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Franz SCHUBERT (1797-1828)
Octet in F major, D.803 [58:17]
Mario WIEGAND (b.1970)
Dunkle Lichter [7:43]
East Side Oktett (Philipp Beckert (violin), Franziska Dreschel (violin), Andreas Willwohl (viola), So Yung Lee (cello, Schubert), Konstanze von Gutzeit (cello, Weigand), Iris Ahrens (double bass), Oliver Link (clarinet), Uwe Holjewilken (horn)), Sung Kwon You (bassoon)
rec. 18-20 November 2010, Studio Gärtnerstraße, Berlin (Schubert), 8 April 2014 at Sendesaal RBB Radio (Wiegand)
ES DUR ES 2051 [66:09]

I’m a sucker for this area of chamber music that edges towards the chamber orchestra; I suppose that could include anything from seven players upwards, mixing wind and strings. There are many fine examples, from Beethoven to Martinů and beyond, but the Big Daddy of them all has to be Schubert’s wonderful Octet — though it was composed a quarter of a century after Beethoven’s Septet, and inspired by it. It’s coupled here with a new work for the same ensemble – string quartet, double bass, clarinet, bassoon and horn – inspired in turn by Schubert’s masterpiece. This is Dunkle Lichter (‘Dark Lights’), a short piece by the German composer Mario Wiegand, occupying the final track of the disc.

The music is played by the East Side Oktett, a group drawn from the Berlin Radio Symphony Orchestra. The notes tell us that its nucleus is a string quartet first formed in 2005. Its members have been joined here by their double bass and wind colleagues from the orchestra for this excellent CD.

Although it is such a famous work, the Schubert is far from easy to bring off. It needs a tightly unanimous sense of ensemble, while the individual players must have the personality to project themselves as soloists when necessary. They also need to know exactly when and where to do that, otherwise the texture quickly becomes thick and confused.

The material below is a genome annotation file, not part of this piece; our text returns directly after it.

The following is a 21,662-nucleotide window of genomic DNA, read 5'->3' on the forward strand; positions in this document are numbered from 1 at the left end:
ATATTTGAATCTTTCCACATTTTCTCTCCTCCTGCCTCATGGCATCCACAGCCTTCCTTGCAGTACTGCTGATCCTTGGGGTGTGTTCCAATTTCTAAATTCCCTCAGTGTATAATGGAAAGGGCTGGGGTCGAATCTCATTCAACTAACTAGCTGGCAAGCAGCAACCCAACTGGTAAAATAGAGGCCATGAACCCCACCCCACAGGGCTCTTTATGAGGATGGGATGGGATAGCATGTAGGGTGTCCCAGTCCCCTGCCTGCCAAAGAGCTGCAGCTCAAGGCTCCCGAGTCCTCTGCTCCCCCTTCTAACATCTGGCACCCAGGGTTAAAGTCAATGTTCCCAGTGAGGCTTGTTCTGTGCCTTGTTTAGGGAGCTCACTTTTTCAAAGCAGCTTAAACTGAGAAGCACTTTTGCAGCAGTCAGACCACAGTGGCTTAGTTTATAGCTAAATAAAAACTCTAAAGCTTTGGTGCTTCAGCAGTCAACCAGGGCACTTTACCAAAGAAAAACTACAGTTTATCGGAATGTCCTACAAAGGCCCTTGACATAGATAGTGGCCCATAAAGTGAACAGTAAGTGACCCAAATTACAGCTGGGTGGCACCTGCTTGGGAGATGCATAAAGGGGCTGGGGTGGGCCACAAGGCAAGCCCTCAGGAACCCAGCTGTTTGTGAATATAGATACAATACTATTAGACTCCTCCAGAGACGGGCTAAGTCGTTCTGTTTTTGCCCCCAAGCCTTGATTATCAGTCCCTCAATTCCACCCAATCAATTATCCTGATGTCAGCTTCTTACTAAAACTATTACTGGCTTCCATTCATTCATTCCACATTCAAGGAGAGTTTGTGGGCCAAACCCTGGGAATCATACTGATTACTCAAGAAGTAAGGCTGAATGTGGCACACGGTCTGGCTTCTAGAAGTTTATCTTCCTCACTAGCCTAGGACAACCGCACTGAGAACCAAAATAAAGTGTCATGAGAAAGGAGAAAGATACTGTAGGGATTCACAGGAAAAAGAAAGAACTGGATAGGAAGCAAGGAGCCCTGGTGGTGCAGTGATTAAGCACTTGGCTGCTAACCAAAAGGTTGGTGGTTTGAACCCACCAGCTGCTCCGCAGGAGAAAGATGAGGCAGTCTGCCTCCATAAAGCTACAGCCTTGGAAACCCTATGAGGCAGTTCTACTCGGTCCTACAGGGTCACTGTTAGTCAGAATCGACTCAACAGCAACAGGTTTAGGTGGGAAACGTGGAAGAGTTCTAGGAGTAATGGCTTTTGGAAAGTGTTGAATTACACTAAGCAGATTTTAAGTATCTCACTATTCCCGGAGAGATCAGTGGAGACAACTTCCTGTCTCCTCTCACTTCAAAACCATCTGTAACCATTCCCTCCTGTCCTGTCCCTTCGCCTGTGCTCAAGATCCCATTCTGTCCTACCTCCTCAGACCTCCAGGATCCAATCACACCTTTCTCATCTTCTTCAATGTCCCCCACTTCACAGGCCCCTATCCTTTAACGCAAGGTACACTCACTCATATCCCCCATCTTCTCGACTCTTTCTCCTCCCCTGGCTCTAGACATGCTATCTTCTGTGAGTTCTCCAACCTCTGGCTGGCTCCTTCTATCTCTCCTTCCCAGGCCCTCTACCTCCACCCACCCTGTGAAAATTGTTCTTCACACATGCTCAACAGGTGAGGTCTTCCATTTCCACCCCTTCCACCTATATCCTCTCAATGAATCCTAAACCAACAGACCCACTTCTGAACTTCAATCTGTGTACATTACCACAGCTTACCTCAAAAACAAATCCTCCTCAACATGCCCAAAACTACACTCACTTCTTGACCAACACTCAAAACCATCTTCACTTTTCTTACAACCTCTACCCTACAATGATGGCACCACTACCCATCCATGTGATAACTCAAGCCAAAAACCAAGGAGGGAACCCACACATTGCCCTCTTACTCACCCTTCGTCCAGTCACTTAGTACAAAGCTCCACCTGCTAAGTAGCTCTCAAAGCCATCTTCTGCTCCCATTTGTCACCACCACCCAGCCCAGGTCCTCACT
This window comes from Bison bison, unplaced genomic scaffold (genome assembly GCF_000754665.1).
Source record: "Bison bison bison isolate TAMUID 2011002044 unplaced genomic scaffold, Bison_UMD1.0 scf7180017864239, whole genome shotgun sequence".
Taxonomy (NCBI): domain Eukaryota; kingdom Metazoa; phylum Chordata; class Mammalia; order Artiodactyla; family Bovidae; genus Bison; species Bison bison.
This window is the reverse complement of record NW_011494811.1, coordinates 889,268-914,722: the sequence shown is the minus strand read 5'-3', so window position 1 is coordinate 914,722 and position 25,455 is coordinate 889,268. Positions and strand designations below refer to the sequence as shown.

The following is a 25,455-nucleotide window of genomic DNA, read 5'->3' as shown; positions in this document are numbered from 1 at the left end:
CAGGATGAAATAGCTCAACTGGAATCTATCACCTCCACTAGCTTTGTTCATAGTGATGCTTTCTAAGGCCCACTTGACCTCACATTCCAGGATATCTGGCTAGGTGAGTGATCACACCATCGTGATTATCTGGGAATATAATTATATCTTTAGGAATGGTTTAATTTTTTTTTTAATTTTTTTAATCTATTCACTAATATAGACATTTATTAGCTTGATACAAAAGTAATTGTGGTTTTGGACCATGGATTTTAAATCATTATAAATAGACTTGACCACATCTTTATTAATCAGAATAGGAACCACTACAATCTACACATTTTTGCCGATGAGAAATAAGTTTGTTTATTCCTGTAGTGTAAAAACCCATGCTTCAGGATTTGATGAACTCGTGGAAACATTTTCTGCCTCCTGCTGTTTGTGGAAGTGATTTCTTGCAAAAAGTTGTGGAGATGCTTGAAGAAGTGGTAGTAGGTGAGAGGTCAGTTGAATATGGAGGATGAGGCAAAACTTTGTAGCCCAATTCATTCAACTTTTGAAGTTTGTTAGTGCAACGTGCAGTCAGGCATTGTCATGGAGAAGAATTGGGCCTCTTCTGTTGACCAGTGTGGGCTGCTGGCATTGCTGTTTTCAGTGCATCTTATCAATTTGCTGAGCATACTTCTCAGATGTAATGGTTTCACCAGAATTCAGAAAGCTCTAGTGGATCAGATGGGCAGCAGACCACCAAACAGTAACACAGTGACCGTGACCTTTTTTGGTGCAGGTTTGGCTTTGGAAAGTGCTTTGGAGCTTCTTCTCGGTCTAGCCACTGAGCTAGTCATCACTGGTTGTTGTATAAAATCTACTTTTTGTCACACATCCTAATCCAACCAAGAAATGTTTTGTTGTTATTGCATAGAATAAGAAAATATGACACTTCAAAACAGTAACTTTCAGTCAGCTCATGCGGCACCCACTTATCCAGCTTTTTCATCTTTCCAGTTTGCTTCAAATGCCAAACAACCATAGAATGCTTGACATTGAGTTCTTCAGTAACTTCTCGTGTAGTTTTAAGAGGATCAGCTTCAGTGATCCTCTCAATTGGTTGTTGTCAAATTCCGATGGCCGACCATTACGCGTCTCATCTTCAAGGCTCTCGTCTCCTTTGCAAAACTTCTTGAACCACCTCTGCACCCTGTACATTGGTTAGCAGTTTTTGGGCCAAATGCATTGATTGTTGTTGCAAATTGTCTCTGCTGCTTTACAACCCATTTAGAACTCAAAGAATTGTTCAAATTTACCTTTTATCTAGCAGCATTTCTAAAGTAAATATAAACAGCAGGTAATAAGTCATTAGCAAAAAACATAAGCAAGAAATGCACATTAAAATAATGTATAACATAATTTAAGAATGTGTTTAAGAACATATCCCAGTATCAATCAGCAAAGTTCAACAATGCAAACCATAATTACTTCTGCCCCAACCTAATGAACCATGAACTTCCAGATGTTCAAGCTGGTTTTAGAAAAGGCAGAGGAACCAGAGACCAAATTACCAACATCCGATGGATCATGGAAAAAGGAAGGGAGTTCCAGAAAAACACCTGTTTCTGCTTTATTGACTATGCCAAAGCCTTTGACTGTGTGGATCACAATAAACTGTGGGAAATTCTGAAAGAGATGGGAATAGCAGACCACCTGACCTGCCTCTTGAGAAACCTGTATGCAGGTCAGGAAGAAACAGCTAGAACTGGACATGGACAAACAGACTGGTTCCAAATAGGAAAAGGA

This Octet is, like Mozart’s ’13 Wind’ Serenade, an ‘entertainment’ piece which, despite its good humour, goes far beyond the limitations suggested by that categorisation. It is full of subtleties and significant details - in its scoring, its wonderful melodies, and its constantly surprising and delightful harmonic twists. It has its moments of drama too, notably the sudden return shortly before the finale’s coda of the dark music from the introduction. All of this must make its impact in a successful performance, and the East Sides show they understand that fully.

Equally important is the fact that Schubert wrote the piece for friends, and the sense of ‘camaraderie’ is an absolutely essential part of the work’s character. That is what, in the end, makes this such a very satisfying performance; there is a feeling of shared enjoyment, and a sense of ‘fun’ when appropriate. Even though the violin and the clarinet are in ‘pole position’, all of the group members make their contributions tellingly - though the recording is a little unkind to the lower instruments – bassoon, viola, cello and bass – who could be given some more prominence.

There are lovely things all the way through – the rhythmic lift of the first movement Allegro, and its beguiling horn solo; the hushed pianissimo of the beginning of the Adagio, so hard to achieve convincingly and the mischievous glint of the Scherzo. Then there’s the gentle grace of the Minuet, the clarinet shrieks – like an alarmed goose, all flapping wings and outrage – in the irrepressible finale and the charm of the Variations: listen to those fantastic low Cs from Uwe Holjewilken’s horn in the concluding passage.

This then is a really fine account of the Octet, and reminded me what a true masterpiece it is. It doesn’t oust the best recent account, in my opinion, which is by the Mullova Ensemble on Onyx, a version distinguished strongly by the playing of the eponymous violinist. The glorious Vienna Octet reading from the late 1950s is still around and sounding wonderful despite its age. There is always room for more with a work such as this, and the East Side Oktett provide us with music-making of the highest quality on this disc.

A word about track 7, Dunkle Lichter by Mario Wiegand. It is a bit of a culture shock to go from the cheerful positivism of Schubert’s finale into the introspective half-lights of Wiegand’s opening; might they have considered beginning the disc with this instead? Possibly. Though short, this is a really impressive piece; it has a quality that so much recent music lacks, that of providing distinctive, memorable themes, making it so much easier to follow the composer’s thought processes. The writing for the instrumental combination, surely an enticing one for any composer, is assured and highly effective.

Gwyn Parry-Jones